[Time in Turkey] World heritage
I have seen İstanbul in a variety of different seasons. This city, with its various cultural riches, is full to brimming with world heritage.
And this characteristic always manages to awaken the desire in me to shoot photos. İstanbul’s residents are very warm and polite. I have never encountered any problems when taking photographs. Compared to people living in other big cities of the world, İstanbul’s residents have lives less filled with stress, and this makes it easier to work in İstanbul. I think what is really difficult is to work in Morocco or Paris, because in Morocco they believe cameras bring bad luck, and in Paris people really don’t wish to be photographed.
The dynamism of İstanbul’s young population entrances me. In addition to the sheer modernity of the city, one also sees the traditions that have been maintained. Since 2005, when I started taking my photos here, until now, I have observed some incredible changes in İstanbul. The metro lines alone are increasing on a seemingly daily basis. The Marmaray project, which will connect the Asian and European continents by a tunnel running underneath the Bosporus, is moving forward. There are all these huge projects under way, new shopping centers being opened up, cultural centers opening. As for the Bosporus, that is a whole other category unto itself … it has a great effect on me.
Bruno Barbey was born in Morocco in 1941 and studied photography and graphic arts in Switzerland. From 1961 to 1964 he photographed the Italian people with the aim of capturing photographically the spirit of a nation. In 1964 Barbey began his relationship with Magnum Photos, becoming an associate member in 1968. That same year he documented the political unrest and student riots in Paris. Between 1979 and 1981 he photographed Poland at a turning point in its history, which he documented in a widely acclaimed book, “Portrait of Poland.” Over four decades Barbey has journeyed across five continents and documented numerous world conflicts. Though he does not consider himself a war photographer, he has nevertheless covered the civil wars in Nigeria, Vietnam, the Middle East, Bangladesh, Cambodia, Ireland, Iraq and Kuwait. His work has appeared in most major magazines worldwide. A prolific author who often exposes and expresses himself in book form, Barbey is especially known for his free and harmonious use of color, and has frequently worked in Morocco, the country of his childhood. In 1999 the Petit Palais in Paris held a major exhibition of Barbey’s photographs taken in Morocco over the past 30 years. Barbey, whose works have been exhibited internationally and whose photographs are in the collections of numerous museums, has received many awards for his work.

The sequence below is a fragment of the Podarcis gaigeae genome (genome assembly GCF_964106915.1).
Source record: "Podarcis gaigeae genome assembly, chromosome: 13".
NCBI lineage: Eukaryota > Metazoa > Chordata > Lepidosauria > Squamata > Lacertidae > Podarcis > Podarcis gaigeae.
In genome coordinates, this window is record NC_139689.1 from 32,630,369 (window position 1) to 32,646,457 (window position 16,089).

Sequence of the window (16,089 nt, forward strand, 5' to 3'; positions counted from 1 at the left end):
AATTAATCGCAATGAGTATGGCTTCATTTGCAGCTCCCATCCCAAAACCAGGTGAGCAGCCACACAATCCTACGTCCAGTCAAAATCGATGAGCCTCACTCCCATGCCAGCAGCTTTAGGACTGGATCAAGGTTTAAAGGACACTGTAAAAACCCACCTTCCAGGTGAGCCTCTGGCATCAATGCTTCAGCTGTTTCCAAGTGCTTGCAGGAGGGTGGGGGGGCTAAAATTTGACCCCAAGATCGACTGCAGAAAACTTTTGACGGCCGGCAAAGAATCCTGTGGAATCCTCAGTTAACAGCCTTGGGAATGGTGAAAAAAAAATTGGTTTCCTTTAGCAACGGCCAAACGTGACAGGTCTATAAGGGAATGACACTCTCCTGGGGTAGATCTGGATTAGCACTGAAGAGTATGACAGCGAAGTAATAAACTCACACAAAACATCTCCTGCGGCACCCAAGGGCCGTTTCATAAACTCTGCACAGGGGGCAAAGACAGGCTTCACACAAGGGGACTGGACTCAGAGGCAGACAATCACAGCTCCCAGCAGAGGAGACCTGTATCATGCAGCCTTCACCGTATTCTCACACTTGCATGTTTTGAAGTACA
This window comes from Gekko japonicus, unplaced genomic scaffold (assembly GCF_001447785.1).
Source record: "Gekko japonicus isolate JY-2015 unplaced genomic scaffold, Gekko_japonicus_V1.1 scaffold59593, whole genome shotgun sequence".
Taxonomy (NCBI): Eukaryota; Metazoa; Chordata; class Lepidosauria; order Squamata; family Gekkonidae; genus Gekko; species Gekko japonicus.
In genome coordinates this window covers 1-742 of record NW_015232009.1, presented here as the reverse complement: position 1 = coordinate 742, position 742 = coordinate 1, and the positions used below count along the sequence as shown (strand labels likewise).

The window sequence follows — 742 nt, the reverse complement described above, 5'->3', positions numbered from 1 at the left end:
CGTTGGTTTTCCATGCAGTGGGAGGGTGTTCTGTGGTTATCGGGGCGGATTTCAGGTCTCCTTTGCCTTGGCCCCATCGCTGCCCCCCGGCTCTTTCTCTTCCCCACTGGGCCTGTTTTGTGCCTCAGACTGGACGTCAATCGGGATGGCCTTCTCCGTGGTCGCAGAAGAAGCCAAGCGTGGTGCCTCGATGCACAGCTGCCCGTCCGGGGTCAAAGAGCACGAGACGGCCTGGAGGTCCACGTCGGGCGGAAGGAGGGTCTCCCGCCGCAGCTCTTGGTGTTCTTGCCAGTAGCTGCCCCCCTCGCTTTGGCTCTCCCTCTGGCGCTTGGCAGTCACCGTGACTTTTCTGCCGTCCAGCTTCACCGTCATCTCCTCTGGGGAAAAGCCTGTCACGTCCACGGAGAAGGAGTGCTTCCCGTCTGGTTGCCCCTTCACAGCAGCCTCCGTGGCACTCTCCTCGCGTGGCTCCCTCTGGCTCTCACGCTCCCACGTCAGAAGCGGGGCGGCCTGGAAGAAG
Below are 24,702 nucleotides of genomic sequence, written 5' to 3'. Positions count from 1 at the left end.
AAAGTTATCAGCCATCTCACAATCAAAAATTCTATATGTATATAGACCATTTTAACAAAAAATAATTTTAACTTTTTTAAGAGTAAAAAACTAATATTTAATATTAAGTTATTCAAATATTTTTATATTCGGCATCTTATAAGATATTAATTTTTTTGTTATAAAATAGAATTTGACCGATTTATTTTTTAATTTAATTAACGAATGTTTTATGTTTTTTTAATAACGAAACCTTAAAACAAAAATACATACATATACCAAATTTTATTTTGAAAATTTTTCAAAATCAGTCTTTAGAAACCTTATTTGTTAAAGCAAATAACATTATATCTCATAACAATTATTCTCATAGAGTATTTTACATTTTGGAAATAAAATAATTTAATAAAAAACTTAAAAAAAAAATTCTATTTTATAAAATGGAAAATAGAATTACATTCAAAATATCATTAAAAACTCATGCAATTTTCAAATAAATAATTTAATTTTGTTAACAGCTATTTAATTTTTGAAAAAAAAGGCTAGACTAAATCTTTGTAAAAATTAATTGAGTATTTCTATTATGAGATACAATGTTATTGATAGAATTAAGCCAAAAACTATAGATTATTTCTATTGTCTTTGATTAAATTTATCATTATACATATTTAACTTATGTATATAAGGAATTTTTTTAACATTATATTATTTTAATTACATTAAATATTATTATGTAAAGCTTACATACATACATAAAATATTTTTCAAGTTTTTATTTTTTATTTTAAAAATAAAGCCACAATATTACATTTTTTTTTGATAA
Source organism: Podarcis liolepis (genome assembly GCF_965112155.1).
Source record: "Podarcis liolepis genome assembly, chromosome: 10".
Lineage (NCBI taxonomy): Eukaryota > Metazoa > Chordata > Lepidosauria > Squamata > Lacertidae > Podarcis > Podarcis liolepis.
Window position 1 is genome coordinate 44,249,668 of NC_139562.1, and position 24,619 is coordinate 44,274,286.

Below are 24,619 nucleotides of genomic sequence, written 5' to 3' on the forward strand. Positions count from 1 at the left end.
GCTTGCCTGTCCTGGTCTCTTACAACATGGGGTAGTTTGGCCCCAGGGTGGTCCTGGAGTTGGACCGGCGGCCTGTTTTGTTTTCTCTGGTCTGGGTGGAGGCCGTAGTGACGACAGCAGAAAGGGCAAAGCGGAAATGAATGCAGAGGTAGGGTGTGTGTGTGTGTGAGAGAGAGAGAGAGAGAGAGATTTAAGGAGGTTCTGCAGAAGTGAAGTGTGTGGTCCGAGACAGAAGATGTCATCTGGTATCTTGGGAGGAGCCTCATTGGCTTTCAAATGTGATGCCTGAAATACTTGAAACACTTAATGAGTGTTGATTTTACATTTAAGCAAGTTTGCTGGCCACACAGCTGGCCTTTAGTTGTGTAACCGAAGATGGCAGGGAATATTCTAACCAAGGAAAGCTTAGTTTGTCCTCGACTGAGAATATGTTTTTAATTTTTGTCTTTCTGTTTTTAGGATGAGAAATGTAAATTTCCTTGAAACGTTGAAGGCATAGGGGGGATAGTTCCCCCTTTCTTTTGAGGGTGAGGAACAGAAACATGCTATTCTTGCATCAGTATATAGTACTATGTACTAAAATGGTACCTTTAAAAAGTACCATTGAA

For an interview with Bruno Barbey, see www.timeinturkey.org